It's unlikely that you can "educate" patients into valuing their health.
You can shame them. Guilt them. Or manipulate them. But traditional patient education lacks the power to cause patients to reprioritize the value they place on their health.
This assertion probably won't stop you from trying, but there's little evidence to support the common belief that "If patients knew what you knew they would do what you do." There is a huge gap between knowing and doing. (Most of us know we should floss our teeth, but less than half of us do.)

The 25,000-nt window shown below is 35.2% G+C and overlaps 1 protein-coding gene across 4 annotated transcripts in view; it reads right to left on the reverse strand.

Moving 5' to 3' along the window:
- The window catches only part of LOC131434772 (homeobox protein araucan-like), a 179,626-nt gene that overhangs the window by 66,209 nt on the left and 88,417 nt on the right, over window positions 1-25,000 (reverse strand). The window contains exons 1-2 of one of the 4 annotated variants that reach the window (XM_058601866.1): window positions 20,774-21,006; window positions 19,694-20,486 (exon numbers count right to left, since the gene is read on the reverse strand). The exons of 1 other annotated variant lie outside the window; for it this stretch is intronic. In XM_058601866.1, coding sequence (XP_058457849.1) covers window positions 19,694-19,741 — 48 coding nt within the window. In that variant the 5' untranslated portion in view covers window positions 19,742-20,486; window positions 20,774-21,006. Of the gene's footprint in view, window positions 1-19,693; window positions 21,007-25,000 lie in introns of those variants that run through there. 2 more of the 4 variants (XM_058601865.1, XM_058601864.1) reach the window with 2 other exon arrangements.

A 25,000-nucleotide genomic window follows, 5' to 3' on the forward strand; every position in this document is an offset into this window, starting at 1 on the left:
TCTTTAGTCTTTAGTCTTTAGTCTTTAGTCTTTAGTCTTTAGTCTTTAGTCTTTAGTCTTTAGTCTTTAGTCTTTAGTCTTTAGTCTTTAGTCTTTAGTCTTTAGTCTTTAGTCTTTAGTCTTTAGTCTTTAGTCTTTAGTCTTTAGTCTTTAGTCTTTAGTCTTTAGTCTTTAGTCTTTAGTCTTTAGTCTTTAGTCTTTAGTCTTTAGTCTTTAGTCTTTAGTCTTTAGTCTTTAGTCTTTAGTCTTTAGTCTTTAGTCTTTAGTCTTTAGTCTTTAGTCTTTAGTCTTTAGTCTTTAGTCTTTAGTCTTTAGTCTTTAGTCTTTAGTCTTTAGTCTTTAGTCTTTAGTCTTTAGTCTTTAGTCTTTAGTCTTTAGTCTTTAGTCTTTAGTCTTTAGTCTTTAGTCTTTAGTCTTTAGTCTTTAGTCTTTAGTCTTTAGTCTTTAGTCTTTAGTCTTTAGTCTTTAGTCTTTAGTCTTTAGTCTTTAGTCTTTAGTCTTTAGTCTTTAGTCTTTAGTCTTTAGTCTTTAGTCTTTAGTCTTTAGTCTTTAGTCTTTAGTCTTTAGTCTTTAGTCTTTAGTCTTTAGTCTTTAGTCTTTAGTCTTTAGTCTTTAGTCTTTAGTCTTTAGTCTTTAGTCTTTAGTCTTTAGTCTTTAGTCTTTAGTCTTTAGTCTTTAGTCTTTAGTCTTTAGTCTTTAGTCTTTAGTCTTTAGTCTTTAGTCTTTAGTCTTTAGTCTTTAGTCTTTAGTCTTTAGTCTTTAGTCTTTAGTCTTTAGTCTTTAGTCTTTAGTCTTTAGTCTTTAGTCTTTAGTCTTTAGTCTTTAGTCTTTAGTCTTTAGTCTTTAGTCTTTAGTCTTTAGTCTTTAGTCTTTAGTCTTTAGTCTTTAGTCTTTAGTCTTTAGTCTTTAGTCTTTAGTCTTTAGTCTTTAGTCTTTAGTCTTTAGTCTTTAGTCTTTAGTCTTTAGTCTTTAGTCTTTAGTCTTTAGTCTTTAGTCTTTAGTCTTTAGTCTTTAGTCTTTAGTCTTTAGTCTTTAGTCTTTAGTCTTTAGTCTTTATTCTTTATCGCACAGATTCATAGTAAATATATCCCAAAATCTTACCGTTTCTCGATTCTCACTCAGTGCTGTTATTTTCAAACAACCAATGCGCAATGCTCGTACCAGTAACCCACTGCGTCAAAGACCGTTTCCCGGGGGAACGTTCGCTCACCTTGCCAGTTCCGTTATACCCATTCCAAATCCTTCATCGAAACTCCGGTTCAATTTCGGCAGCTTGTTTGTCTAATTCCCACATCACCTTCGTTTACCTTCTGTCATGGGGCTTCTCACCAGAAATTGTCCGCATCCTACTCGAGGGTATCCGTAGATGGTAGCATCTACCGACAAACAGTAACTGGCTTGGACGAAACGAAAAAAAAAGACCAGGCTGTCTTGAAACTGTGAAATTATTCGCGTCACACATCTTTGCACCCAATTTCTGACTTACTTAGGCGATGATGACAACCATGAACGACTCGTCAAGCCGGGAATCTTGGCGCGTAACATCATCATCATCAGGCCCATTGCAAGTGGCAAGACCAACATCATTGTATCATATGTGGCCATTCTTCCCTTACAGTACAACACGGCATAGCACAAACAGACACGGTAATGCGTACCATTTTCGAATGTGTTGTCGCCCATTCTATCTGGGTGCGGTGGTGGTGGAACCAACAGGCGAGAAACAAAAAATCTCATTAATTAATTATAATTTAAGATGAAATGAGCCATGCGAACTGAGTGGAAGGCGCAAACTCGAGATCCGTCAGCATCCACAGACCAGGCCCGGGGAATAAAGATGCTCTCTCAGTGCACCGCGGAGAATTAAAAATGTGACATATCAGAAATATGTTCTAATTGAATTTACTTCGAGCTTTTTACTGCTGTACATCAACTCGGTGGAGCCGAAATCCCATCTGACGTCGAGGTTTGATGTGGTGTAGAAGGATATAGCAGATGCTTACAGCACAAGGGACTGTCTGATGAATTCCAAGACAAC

The purpose of patient education isn't to spawn another chiropractor, but rather to:
- Explain how chiropractic differs from medicine.
- Supply a new meaning for their symptoms.
- Provide context for your intervention
- Set appropriate expectations.
- Build trust and create ease
- Remind you of your mission.
- Equip patients to refer others.
Effective patient education improves just about everything.